Anna’s Hummingbird banded in Homer

Anna’s Hummingbird banded in Homer

Oct. 17, 2018, will be one for the record books. The day began like many others, dealing with an injured bald eagle that needed transport to Bird Treatment and Learning Center in Anchorage for evaluation and, hopefully, rehabilitation. After wrestling 10 pounds of muscle-bound male eagle into a pet carrier for transport, I turned my truck south and headed for Homer.

In August, I wrote about my trip to Idaho to get certified for banding hummingbirds. So I was glad to apply my new skill set as there was a report of two Anna’s Hummingbirds at a private residence in Homer.

It didn’t take long after arriving to find the hummingbird. He intermittently sang from his alder perch when not scolding me for messing with “his” feeder. I let him get comfortable with the setup of his feeder hanging inside my trap for about 20 minutes while I prepped the rest of my banding equipment.

When I sprung the trap on him, he only seemed slightly concerned, even resuming his feeding inside the trap. He was far from happy when I actually got ahold of him and he jacked his little wings out and up as hard as he could. When I folded them in place next to his body to keep him safe, it almost felt as if I were going to break something.

After placing the leg band on his right leg and taking several measurements, I concluded it was an immature male Anna’s Hummingbird born sometime this summer. But where did it come from? Anna’s supposedly do not breed here yet, but for the past five years or so they have shown up regularly in Homer and Seward in late fall.

With an additional permit, I was allowed to collect one tail feather that will grow back in two or three weeks. That tail feather will be part of a study being conducted by Jessica Pollock from Boise State University. She is looking at the proportion of several stable isotopes to determine where the bird was when that feather was grown.

Unfortunately, this male Anna’s had just replaced its tail while here in Homer so the isotope signature will be from Homer rather than helping to unravel the mystery of his birthplace.

All is not lost, however, as this will give us the isotopic profile for Homer. If future sampled birds with retained juvenile feathers have that same signature, we will know that Anna’s breeding range has now reached Southcentral Alaska.

I initially believed this was the all-time northernmost banding record for the species, with Cordova being the other banding location in Alaska. I was quickly corrected that this record was the farthest west, but Cordova is actually farther north than Homer, so Cordova still has that claim.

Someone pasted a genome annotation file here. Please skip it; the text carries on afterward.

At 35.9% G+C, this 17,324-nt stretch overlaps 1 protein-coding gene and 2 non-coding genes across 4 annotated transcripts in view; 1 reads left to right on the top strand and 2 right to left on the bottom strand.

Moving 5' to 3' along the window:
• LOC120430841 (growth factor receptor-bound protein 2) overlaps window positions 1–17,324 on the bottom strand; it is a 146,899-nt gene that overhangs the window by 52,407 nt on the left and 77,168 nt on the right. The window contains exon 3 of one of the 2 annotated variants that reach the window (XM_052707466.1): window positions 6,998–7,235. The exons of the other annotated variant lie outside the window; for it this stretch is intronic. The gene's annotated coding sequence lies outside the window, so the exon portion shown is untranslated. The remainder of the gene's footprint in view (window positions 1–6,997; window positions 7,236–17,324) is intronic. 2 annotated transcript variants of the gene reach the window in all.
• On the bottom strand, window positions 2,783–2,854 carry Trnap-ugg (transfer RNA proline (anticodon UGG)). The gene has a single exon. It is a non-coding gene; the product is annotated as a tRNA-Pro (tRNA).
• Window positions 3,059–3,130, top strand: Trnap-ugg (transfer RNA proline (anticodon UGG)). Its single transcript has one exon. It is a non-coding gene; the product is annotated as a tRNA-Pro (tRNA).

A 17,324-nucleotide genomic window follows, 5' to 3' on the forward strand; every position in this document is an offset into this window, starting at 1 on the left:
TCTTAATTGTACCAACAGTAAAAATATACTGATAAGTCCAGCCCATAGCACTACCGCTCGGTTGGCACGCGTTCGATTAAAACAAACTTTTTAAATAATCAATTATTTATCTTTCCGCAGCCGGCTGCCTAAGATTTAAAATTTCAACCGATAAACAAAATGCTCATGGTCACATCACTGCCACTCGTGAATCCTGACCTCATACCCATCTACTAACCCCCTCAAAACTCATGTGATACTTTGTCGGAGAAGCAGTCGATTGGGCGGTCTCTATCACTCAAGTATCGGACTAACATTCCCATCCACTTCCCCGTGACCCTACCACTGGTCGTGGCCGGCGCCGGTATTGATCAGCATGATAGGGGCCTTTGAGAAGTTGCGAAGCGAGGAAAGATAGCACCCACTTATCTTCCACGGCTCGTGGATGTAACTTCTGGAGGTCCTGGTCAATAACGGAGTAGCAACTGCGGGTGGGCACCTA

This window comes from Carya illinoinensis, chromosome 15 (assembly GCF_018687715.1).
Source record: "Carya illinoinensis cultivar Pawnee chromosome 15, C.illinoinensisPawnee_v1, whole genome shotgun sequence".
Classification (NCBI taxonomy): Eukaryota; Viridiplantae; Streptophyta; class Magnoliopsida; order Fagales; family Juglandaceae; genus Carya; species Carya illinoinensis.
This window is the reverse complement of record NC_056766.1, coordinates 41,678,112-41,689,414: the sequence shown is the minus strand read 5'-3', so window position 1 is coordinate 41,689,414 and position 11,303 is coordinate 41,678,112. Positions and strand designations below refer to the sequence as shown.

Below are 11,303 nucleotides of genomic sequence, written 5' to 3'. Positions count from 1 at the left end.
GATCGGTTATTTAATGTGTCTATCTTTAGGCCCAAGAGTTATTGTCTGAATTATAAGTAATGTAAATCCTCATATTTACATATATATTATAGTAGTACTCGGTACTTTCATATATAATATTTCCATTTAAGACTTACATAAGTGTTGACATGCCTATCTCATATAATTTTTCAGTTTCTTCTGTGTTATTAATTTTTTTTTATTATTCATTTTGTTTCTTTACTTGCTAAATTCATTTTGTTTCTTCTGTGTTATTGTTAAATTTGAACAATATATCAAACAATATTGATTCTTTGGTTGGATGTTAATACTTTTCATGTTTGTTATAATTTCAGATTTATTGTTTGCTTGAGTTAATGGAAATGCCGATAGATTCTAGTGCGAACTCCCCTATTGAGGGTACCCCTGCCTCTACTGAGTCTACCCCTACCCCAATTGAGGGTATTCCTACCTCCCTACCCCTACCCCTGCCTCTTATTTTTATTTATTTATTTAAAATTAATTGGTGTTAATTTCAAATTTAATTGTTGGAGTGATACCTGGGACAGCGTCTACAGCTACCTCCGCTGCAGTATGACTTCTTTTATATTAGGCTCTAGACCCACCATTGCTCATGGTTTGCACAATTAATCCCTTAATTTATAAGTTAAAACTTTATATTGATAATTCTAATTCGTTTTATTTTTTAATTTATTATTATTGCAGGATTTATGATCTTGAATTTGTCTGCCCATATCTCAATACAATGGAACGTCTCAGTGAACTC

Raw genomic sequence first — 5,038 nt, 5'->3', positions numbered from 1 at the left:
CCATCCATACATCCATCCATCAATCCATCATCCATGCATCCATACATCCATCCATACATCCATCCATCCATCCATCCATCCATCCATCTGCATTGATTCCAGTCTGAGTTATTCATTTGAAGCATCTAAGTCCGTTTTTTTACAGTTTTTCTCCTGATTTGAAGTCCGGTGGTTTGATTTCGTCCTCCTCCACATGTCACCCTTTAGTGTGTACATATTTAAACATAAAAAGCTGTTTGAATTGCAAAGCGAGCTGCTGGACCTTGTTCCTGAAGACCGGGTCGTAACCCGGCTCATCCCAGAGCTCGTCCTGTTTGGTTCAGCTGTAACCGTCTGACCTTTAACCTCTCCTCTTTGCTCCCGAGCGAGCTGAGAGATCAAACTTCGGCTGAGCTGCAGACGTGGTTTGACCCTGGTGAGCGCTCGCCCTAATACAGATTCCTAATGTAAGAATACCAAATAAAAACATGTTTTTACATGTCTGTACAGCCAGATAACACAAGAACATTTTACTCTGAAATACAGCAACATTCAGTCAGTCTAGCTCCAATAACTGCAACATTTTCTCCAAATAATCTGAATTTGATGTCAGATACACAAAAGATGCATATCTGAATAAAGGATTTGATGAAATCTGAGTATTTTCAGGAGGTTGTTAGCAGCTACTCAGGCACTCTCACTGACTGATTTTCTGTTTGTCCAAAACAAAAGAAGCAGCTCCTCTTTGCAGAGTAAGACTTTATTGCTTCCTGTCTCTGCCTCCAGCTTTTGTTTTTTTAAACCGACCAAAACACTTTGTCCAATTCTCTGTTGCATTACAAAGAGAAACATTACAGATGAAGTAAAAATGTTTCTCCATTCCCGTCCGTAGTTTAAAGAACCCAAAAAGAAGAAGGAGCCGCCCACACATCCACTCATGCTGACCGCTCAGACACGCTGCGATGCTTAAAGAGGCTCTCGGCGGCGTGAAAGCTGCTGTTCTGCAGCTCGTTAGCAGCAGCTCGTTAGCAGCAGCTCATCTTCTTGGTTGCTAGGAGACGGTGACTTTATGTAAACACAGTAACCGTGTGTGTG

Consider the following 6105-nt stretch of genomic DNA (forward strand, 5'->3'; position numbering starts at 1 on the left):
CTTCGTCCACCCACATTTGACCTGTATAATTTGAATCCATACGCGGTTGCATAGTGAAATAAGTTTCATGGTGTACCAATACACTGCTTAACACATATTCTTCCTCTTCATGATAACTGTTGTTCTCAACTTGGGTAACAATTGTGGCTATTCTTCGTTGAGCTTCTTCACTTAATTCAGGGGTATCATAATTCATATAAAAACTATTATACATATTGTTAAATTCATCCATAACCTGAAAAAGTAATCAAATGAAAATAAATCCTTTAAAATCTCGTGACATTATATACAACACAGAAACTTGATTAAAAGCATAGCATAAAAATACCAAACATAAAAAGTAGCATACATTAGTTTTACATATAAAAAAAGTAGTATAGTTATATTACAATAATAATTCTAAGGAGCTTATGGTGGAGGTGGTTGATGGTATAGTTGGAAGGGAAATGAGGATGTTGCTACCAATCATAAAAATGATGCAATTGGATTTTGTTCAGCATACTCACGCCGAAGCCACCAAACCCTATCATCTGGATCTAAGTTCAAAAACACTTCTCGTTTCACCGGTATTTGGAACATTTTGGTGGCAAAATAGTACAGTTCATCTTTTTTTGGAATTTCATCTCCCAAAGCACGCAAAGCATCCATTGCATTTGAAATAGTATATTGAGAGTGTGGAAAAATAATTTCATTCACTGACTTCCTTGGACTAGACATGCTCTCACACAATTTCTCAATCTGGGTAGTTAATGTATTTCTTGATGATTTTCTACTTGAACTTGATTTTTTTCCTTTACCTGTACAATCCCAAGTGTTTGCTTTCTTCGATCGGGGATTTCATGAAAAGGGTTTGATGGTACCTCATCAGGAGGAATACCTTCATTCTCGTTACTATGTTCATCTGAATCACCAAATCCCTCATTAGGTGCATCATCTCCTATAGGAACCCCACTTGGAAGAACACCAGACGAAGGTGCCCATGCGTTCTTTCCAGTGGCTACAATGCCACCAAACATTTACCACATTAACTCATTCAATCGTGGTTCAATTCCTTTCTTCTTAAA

A quick glance at the map and you’ll see that the city of Kenai is less than a mile north of Cordova, so Cordova has Homer beat by a long shot.

It was also quite a diverse day for me birdwise. I handled both the bald eagle, which is arguably the largest bird on the peninsula at roughly 4,500 grams, and Anna’s Hummingbird, which is 1,000 times smaller at 4.7 grams.

I am still struck by the power in that little wing as he held it up not wanting me to close it next to his body. How do they have so much strength holding their wings out? I’ve banded thousands of birds, but I have never felt that kind of power on the upstroke, only on the downstroke.

A little digging and it totally makes sense. We all know about the breast muscles in birds, also called the pectoralis major, which is what we like to eat in chickens, turkeys, grouse and waterfowl. The pectorals are big and powerful, pulling the wings down and providing lift.

But directly underneath that muscle, separated by a thin membrane, is the supracoracoideus muscle. It is the shiny little muscle that peels out when you breast out a chicken and is sold as chicken tenders. It has a large tendon at the forward end that forms a unique rope-and-pulley system.

From the breast side of the bird, the tendon wraps over the shoulder blades and out the top of the wing. When contracted, this muscle pulls the wing on the upstroke and allows birds to hold the wing in place while soaring.

In most birds, the supracoracoideus is about one-fifth the size of the pectoralis muscle. In hummingbirds, however, their supracoracoideus is half the size of the pectoralis because they are tasked with much more than just upstroke recovery.

Hummingbirds can back up, hover and perform aerobatic maneuvers that other birds cannot. So the pound-for-pound strength of this 4-gram bird holding its wing up was not a figment of my imagination, but rather the result of a sophisticated mechanism giving them superior maneuverability. Who knew?

Todd Eskelin is a Wildlife Biologist at Kenai National Wildlife Refuge. Call him at (907) 260-2817 if you have interesting bird sightings. Find more Refuge Notebook articles (1999-present) at

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